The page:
Clare Luce doomed if captured; she fired howitzer right at Nazis! (12-9-44)

The Pittsburgh Press (December 10, 1944)

Clare Luce doomed if captured; she fired howitzer right at Nazis!

Did Congressmen violate firing code? Lindbergh once faced same question
By Garnett D. Horner, North American Newspaper Alliance

Washington – (Dec. 9)
It appeared today that Reps. Clare Boothe Luce of Connecticut and Matthew Merritt of New York may have given the Germans an excuse to shoot them as “war criminals” if they should be captured.

Press dispatches from U.S. Third Army headquarters reported that Mrs. Luce and Mr. Merritt, members of the House Military Affairs Committee touring the European front, took a personal hand in the war by firing a 155mm howitzer at German installations.

Liable as war criminals

The *Rules of Land Warfare,” a 1940 War Department publication summarizing pertinent international law, provide (Chapter 11, Paragraph 348) that:

Persons who take up arms and commit hostilities without having complied with the conditions prescribed by the laws of war for recognition as belligerents are, when captured by the injured party, liable to punishment as war criminals.

The War Department here had “no comment whatever” on the reported Luce-Merritt incident.

Queries about the possible violation of the noncombat status of the Representatives brought from an unnamed military legal authority at Third Army headquarters a statement that the firing of a howitzer was “a demonstration for the House Committee, and, as such, could not be construed as actual combat.”

Gun pointed towards enemy

It was not disputed, however, that the howitzer fired by Reps. Luce and Merritt was pointing toward the enemy. The Germans might not choose to regard it as a “demonstration.”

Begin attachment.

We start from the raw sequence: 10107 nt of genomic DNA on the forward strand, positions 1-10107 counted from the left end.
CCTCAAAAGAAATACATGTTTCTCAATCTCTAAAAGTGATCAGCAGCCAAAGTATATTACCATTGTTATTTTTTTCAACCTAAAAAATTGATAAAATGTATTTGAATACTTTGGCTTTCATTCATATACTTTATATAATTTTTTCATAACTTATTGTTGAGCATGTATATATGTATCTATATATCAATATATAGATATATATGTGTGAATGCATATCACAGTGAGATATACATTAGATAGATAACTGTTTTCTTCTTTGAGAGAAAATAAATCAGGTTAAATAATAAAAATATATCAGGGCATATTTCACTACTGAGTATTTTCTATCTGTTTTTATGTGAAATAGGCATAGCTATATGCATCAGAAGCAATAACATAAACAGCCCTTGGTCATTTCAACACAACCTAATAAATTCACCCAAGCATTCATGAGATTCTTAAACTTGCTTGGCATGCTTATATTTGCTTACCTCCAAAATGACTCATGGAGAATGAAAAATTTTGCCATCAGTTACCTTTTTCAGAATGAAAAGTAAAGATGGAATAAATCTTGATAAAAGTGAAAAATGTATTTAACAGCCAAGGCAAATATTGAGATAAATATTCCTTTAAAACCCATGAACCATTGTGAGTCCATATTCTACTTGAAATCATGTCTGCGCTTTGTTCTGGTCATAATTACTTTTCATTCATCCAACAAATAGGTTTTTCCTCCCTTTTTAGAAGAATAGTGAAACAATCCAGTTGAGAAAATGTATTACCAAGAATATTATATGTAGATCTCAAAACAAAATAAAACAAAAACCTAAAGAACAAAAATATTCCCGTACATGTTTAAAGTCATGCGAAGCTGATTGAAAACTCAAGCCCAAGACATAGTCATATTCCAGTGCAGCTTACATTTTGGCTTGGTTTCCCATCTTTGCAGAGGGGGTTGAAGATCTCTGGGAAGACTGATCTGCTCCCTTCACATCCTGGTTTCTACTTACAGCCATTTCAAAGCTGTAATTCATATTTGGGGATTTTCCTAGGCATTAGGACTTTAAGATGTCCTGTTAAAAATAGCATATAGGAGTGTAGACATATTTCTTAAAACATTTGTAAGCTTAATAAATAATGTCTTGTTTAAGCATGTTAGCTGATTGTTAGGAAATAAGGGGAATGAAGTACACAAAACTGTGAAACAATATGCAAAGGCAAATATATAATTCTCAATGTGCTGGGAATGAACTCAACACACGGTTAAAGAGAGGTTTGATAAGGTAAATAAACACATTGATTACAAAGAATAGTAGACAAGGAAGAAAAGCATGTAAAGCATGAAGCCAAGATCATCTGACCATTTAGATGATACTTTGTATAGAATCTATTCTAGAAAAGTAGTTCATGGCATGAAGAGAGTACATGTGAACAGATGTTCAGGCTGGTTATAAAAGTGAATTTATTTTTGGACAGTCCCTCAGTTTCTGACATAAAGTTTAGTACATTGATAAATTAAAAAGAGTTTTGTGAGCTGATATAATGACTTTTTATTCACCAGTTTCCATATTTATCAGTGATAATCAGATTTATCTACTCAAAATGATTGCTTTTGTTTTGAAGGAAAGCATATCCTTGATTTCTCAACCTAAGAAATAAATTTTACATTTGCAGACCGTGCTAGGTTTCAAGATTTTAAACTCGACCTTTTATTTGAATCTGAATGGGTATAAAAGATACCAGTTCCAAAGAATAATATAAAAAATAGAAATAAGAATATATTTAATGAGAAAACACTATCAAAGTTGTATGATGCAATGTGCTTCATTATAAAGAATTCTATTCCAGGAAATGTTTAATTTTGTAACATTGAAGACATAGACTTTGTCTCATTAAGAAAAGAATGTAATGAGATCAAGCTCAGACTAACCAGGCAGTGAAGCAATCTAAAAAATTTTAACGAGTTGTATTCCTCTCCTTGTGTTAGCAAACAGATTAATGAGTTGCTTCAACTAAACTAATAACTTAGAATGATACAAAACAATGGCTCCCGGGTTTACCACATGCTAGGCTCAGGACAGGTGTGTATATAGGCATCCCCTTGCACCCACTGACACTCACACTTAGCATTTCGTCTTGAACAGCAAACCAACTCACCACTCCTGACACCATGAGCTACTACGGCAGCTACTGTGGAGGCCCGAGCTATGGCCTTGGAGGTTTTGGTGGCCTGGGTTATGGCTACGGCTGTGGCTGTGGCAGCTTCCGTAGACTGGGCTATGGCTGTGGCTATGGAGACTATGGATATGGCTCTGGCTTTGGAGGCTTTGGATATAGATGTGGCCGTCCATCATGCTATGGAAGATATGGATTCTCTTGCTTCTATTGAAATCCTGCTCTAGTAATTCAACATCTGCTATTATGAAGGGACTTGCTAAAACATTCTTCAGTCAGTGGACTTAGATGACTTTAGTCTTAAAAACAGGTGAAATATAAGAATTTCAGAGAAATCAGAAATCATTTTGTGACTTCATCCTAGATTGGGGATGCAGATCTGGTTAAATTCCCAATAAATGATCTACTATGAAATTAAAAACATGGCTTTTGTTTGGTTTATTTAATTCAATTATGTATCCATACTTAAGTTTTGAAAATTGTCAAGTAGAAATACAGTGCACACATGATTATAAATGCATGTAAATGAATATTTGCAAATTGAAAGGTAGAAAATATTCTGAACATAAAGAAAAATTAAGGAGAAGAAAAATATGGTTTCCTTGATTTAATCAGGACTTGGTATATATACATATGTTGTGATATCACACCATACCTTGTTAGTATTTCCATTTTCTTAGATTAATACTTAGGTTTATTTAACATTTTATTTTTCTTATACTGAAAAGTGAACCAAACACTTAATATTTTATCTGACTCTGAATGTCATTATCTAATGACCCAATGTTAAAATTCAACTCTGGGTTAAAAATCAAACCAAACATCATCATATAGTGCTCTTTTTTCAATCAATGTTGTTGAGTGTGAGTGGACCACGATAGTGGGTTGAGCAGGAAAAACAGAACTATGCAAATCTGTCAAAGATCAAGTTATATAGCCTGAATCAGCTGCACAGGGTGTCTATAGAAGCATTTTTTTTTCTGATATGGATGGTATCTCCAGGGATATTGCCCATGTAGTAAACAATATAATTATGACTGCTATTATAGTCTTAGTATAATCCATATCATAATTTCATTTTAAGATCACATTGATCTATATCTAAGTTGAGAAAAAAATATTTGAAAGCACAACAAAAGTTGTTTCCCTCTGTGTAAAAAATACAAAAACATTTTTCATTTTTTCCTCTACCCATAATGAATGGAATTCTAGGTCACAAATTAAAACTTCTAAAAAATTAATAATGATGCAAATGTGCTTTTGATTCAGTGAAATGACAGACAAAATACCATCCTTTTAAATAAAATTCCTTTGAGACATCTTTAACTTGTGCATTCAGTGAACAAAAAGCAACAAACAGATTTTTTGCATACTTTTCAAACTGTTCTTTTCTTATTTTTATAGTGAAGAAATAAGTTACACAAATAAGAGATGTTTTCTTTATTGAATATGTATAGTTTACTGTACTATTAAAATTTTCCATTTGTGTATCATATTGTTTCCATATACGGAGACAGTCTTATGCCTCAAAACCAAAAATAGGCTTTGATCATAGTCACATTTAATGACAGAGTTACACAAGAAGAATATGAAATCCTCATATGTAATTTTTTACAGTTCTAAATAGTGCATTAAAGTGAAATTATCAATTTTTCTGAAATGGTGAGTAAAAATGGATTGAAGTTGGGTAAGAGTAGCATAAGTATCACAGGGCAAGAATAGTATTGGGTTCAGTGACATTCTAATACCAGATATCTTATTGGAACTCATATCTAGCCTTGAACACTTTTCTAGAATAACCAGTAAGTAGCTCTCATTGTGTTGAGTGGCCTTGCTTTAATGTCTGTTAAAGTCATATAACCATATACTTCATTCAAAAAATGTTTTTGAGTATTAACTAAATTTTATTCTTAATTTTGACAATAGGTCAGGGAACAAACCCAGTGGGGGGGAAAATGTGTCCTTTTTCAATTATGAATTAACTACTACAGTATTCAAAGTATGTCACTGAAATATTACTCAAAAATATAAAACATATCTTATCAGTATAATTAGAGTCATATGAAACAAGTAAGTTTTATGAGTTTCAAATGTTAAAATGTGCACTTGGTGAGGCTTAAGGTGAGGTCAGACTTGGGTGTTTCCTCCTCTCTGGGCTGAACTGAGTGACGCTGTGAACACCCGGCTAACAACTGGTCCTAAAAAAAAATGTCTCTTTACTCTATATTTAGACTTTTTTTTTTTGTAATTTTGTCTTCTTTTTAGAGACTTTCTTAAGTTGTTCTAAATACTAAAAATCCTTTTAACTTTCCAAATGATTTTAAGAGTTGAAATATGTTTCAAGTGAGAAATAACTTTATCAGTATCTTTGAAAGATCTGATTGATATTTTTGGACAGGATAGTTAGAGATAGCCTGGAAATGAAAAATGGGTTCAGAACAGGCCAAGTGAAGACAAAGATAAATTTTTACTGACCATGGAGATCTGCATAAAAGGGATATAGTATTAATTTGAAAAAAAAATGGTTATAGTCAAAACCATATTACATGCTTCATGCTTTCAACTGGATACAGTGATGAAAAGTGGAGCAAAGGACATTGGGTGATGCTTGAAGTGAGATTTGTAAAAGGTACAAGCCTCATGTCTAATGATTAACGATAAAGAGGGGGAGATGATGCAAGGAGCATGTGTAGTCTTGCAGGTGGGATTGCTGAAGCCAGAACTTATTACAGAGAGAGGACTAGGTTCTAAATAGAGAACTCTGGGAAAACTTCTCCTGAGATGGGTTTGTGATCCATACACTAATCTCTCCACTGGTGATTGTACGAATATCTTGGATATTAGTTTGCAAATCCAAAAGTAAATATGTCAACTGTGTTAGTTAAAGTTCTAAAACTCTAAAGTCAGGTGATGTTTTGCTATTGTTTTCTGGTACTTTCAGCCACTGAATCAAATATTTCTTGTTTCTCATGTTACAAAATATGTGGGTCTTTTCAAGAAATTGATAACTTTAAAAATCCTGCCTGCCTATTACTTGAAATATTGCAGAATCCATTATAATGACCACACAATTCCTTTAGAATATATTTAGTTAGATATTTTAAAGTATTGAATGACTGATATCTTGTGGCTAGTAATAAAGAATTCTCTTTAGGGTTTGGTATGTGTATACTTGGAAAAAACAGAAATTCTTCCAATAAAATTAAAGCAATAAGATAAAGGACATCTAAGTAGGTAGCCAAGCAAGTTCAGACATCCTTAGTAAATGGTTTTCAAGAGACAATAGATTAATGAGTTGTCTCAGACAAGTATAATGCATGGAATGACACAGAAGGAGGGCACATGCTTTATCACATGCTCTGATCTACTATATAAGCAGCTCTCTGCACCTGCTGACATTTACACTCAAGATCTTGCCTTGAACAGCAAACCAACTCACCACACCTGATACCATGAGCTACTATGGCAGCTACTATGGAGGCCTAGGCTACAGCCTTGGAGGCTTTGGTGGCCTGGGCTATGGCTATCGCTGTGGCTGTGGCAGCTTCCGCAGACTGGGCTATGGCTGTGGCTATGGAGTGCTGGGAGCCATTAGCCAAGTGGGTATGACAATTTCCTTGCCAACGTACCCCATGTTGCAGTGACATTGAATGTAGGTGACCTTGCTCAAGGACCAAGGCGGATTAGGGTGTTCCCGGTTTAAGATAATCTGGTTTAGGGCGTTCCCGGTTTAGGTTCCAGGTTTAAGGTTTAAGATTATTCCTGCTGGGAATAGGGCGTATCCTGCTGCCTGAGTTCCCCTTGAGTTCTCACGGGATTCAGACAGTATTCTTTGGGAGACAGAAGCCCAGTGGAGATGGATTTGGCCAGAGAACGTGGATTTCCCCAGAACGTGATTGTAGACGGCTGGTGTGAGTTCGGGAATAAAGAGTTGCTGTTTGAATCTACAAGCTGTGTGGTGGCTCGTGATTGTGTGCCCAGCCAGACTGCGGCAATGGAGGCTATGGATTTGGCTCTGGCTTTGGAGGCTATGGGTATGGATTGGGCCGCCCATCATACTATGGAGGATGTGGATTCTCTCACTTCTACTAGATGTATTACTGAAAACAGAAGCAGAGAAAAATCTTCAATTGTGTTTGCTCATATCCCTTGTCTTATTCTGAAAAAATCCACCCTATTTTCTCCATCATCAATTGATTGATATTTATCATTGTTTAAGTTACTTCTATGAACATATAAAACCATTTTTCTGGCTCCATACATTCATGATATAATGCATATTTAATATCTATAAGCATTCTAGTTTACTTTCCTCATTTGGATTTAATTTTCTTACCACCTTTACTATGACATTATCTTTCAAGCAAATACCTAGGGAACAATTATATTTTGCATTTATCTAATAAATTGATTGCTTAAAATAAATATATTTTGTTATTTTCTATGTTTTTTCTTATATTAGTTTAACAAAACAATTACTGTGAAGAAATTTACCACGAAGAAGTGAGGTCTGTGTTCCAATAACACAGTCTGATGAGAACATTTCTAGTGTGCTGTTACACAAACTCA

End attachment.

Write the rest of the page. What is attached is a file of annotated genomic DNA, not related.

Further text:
In wartime, there are two general classes of people – the “armed forces” and the “peaceful population” – and “no person can belong to both classes at one and the same time,” according to the Army’s handbook on “Rules of Land Warfare.”

“Lawful belligerents” (Paragraph 9) are defined as members of armies, militia and volunteer corps, who confirm to certain conditions, such as being commanded by a responsible person; having a “distinctive emblem recognizable at a distance,” and carrying arms openly.

‘Unintentional violation’

“Unauthorized belligerents” (Paragraph 351) are those who, without being lawful belligerents, “nevertheless commit hostile acts of any kind.” If captured, “they have no right to be treated as prisoners of war,” but “may be brought to trial before a military commission or other tribunal, which may sentence them to death or such other punishment as it may consider proper.”

Not being members of the military, apparently these Representatives unintentionally violated the accepted code, according to an authority on the subject, L. Oppenheim, MA, LLD, formerly Whewell Professor of International Law in the University of Cambridge, and a member of the Institute of International Law. In his work, International Law, A Treatise, Volume 2, “Disputes, War and Neutrality,” Page 456, it is provided as follows:

Private individuals committing such acts (namely, hostilities against the enemy) do not enjoy the privileges of members of Armed Forces, and the enemy has, according to a customary rule of international law, the right to consider, and punish, such individuals as war criminals. Hostilities in arms committed by private individuals are war crimes, not because they really are violations of recognized rules regarding warfare, but because the enemy has the right to consider and punish them as acts of illegitimate warfare. The conflict between praiseworthy patriotism on the party of such individuals and the safety of the enemy troops does not allow of any solution.

Another kindred incident is the reported action of Charles A. Lindbergh in the Pacific as a civilian test pilot and instructor. According to an unconfirmed story, he shot down several Jap planes in combat, some accounts saying the total being 10 or 12, others fewer.

Fired in self-defense

However, in the case of Mr. Lindbergh there is an explanation that goes with the story which would warrant his combat accomplishment. He was engaged in a practice flight with some of his pupils when the formation was attacked by Jap planes, and it was necessary for Mr. Lindbergh as well as the others to fight to save themselves.

Mr. Lindbergh was formerly a colonel in the U.S. Army Air Corps Reserves but resigned his commission April 28, 1941. In a letter to President Roosevelt, he explained he was retiring because he was offended by remarks made by the President at his press conference. On that occasion, the President put Mr. Lindbergh in the category of defeatists and appeasers.

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